The idea that five states should be cut out of the federation called into question the finely balanced federal character which lies at the heart of the famous  ‘Nigerian question.’  Siollun comments: “To announce the excision of five northern states at a time when the coup was still in progress was stupendously naïve. That announcement immediately dissipated any potential sympathy or cooperation that soldiers from the excised states might have offered the mutineers.”

For this chapter alone this book has to be read, but the whole work contains much essential information in a similar vein.  It is a combination of contemporary history with analysis at its best. And any future Nigerian Shakespeare would find here enough classic drama of tragedy and intrigue to provide background material for a whole sequence of plays.

Soldiers of Fortune is published by Cassava Republic press in July 2013.  For more information, go to http://www.fortunesoldiers.com.

 

Where to Buy Soldiers of Fortune


SOF banner

I have been frequently asked (daily!) where my books can be bought. Here is the list:

SOLDIERS OF FORTUNE”

http://www.fortunesoldiers.com/where-to-buy/

ONLINE SALES OUTLETS:

http://cassava-republic.konga.com/products/soldiers-of-fortune-1

http://www.buyam.com.ng/shop/Cassava/product/29290-soldiers-of-fortune-nigerian-politics-from-buhari-to-babangida-1983-1993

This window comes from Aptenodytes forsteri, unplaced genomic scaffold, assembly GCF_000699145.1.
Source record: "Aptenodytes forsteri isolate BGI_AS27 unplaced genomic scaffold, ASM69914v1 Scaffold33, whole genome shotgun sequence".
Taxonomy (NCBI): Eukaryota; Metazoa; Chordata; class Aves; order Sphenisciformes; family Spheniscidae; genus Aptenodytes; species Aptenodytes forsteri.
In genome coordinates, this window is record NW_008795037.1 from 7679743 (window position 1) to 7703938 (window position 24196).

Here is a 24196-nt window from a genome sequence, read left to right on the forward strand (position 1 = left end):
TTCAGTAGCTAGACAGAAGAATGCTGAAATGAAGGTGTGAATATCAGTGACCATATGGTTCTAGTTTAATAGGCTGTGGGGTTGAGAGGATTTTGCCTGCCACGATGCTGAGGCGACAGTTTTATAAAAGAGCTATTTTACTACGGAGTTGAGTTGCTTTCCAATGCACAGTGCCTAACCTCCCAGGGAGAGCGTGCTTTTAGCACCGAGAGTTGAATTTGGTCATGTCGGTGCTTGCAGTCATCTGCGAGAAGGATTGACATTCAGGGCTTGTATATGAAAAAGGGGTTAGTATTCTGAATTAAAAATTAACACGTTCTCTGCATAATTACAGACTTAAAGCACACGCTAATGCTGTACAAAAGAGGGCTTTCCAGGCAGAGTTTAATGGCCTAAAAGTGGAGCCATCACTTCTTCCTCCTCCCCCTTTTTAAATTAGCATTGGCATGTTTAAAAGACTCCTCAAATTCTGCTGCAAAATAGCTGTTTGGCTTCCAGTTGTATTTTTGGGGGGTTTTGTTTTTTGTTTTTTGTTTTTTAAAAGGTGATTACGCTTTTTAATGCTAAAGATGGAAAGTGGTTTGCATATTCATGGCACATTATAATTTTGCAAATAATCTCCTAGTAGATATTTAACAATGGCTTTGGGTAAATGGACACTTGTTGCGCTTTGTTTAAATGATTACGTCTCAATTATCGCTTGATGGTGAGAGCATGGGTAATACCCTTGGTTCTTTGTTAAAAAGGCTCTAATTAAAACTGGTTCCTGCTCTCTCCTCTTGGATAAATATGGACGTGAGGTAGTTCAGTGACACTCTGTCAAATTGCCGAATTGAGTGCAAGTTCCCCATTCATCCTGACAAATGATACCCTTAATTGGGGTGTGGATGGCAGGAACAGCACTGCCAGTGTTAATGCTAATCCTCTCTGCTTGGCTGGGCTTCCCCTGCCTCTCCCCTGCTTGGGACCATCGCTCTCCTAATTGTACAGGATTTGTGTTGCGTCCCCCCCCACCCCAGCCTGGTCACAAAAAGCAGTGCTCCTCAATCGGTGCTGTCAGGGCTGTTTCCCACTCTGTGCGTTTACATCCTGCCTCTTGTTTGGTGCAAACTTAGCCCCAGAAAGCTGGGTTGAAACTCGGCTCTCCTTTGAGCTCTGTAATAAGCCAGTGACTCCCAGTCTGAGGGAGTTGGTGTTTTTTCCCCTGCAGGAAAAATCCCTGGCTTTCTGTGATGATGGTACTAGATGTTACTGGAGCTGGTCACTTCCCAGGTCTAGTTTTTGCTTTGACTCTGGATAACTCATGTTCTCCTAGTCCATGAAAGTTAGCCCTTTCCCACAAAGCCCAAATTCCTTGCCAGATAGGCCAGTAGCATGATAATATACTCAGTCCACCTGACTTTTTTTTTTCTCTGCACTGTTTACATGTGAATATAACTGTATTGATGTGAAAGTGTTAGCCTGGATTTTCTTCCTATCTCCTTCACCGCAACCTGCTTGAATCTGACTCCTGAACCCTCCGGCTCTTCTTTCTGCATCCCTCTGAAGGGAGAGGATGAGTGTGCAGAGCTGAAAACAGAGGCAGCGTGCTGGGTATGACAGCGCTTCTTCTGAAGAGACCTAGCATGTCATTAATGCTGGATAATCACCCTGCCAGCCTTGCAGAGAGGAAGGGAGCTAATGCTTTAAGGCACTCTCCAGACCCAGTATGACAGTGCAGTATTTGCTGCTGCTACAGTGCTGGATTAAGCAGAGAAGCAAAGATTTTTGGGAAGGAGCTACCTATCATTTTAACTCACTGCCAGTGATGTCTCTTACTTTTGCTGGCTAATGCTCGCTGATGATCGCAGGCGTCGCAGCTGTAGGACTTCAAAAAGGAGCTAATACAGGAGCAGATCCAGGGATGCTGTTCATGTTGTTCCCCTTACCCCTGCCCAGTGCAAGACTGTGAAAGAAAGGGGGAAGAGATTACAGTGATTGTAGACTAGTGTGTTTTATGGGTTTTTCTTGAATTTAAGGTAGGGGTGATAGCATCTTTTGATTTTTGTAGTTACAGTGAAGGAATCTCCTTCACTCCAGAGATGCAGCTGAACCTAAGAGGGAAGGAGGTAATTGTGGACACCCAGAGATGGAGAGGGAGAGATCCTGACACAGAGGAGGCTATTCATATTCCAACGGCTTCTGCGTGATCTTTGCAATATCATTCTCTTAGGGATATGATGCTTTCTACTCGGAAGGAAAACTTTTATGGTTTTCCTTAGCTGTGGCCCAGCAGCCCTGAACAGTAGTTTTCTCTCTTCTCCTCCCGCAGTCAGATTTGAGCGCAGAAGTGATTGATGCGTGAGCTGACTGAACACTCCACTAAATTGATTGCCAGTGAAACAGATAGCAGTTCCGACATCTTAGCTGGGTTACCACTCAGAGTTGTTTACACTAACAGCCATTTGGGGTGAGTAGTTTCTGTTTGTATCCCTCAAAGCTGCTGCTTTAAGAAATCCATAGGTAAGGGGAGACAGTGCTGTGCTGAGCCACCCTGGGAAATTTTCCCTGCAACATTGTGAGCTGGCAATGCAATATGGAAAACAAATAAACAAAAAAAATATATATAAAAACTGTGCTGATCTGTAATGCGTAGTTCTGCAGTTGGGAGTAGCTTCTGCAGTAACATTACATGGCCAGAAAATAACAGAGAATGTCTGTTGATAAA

http://www.konga.com/soldiers-of-fortune-1

http://www.cassavarepublic.biz/products/soldiers-of-fortune

http://iqrabooks.com.ng/details.php?code=1373994648

http://www.jumia.com.ng/Soldiers-Of-Fortune–Paperback-71264.html

 

 

There are also autographed copies for sale. Available here:

 

https://www.facebook.com/photo.php?fbid=10151630836522572&set=gm.547047158687760&type=1&relevant_count=1&ref=nf

 

NIGERIAN BOOKSHOPS:

However, if you wish to buy from a physical book shop, you can currently buy from:

Abuja

The Bookseller, Unity Plaza (by Biobak Restaurant), Area 11.

Cassava Republic bookshop, 62B Arts and Crafts village (opposite the Sheraton hotel)

Chapter Books, Omega Centre, Wuse II

Readers and Leaders bookshop, Ceddi Plaza

Salamander Cafe, Bujumbura Street, Wuse II

Call Silas on 0818 580 2634 if you wish to make a bulk order in Abuja or northern Nigeria.

 

Ibadan

Booksellers, Jericho Road.

 

Ilorin

Iqra Books, 14 Umaru Audi Road, GRA, Ilorin. 0803 382 4014